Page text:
Many of us have seen it, heard of it, matter of fact, it has happened to us. I’m talking about arranged marriages. Back in the day, it was obvious when parents choose who their children would marry. For reasons which seem absurd today, years ago arrangements were made at birth way before the child could walk or talk because of the reputation of the family, vocation, wealth, and religion. Nowadays, we say these sorts of arrangements are nonexistent but I beg to differ.
Ladies…fellas, how many times have your parents told you that your spouse must be from a certain nationality, tribe, religion, or state? How many times have your parents argued that you should not come home with “oyibo” or “akata?” How many times have they “suggested” a suitable son, daughter, niece, or nephew of their very close friend? And lastly, ladies how many times have you received a phone call from a random guy saying they got your number from your mom’s friend? If this has happened to you and a relationship grew from this hook-up, your union was arranged.
Some say that since my parents did not hand-pick my spouse then it was not arranged. So I ask this question, what is the definition of an arranged marriage? Arranged marriage is a prearrangement by someone other than the couple getting wedded, curtailing or avoiding the process of courtship. I know people hardly get married without getting to know the person but the fact that parents have already pre-selected factors that must be considered before marriage is an arrangement. They have done almost everything but select your spouse. When I was growing up, my father always talked about the many virtues of an Igbo man and about reasons why I should not deter the male prospects that he “prefers.” At first, I thought it was cute and funny but then my mother started singing the same song. So as a rebellious young adult, I decided to do some research.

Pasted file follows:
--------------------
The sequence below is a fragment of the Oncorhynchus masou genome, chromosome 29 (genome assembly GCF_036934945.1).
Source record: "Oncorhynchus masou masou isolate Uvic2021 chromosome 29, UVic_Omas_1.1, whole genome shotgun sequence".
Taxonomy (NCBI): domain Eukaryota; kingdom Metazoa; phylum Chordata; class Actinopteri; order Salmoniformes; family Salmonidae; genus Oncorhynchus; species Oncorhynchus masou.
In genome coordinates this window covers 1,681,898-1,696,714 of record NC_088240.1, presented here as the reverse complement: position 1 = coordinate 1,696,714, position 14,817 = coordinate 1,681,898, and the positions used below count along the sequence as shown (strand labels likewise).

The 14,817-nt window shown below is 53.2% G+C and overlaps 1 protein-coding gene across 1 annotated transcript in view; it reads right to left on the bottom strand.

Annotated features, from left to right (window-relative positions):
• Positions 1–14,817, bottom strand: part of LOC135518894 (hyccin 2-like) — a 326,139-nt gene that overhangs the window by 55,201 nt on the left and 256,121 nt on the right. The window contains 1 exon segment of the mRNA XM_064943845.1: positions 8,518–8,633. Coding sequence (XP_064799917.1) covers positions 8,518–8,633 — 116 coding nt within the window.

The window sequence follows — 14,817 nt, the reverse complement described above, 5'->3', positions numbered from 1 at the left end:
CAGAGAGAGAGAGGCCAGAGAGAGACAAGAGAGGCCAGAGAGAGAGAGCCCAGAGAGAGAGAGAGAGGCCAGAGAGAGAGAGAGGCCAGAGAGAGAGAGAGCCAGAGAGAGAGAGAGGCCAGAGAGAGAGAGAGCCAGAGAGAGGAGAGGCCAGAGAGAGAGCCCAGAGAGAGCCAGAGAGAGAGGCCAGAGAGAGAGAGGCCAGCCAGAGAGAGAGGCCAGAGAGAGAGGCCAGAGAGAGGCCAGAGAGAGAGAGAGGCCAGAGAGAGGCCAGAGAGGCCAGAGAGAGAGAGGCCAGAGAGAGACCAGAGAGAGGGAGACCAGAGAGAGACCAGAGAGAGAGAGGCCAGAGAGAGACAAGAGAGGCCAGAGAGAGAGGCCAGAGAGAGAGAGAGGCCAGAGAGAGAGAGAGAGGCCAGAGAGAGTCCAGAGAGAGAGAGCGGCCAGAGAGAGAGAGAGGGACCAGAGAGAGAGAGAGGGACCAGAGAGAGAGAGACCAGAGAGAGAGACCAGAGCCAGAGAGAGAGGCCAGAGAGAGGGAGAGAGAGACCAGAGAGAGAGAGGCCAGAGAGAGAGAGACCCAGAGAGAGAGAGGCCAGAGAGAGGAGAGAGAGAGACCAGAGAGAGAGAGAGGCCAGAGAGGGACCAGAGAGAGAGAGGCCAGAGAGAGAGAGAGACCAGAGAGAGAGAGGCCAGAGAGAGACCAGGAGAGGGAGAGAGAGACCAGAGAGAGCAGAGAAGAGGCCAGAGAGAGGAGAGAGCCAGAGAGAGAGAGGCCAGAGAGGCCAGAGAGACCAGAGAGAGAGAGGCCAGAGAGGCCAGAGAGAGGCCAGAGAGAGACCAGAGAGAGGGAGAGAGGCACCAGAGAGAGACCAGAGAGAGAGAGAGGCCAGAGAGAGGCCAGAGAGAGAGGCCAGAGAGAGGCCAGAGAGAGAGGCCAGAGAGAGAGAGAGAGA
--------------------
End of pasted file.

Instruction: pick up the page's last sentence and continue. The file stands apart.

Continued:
Over the years, I have been fortunate to date other races and I have to conclude that I do not see what the fuss is about. Love should not be confined. I agree that there are culture differences that have to be considered if you want your offspring to be familiar with their roots but that can be fixed. However, when I lived in Nigeria, I had several “mixed” friends who accustomed to the lifestyle. Therefore, there should not be that fear that your children will not adopt the African culture. It is possible just as long as parents are bringing their children up in the right way.
Needless to say, my mom is beginning to fuss about my male selections and has taken it upon herself to select Nigerian Igbo men for me to date and eventually marry. I get calls from my mom’s friends trying to hook me up with Nigerian guys in Malaysia, London, Brazil, and of course Nigeria. They always say “you guys should talk and see what happens.” However, if it does not work out…everyone is disappointed in me. Am I wrong for choosing not to discriminate?
Photo Source: http://cassandrabromfieldblogs.blogspot.com/2009/07/igbankwu.html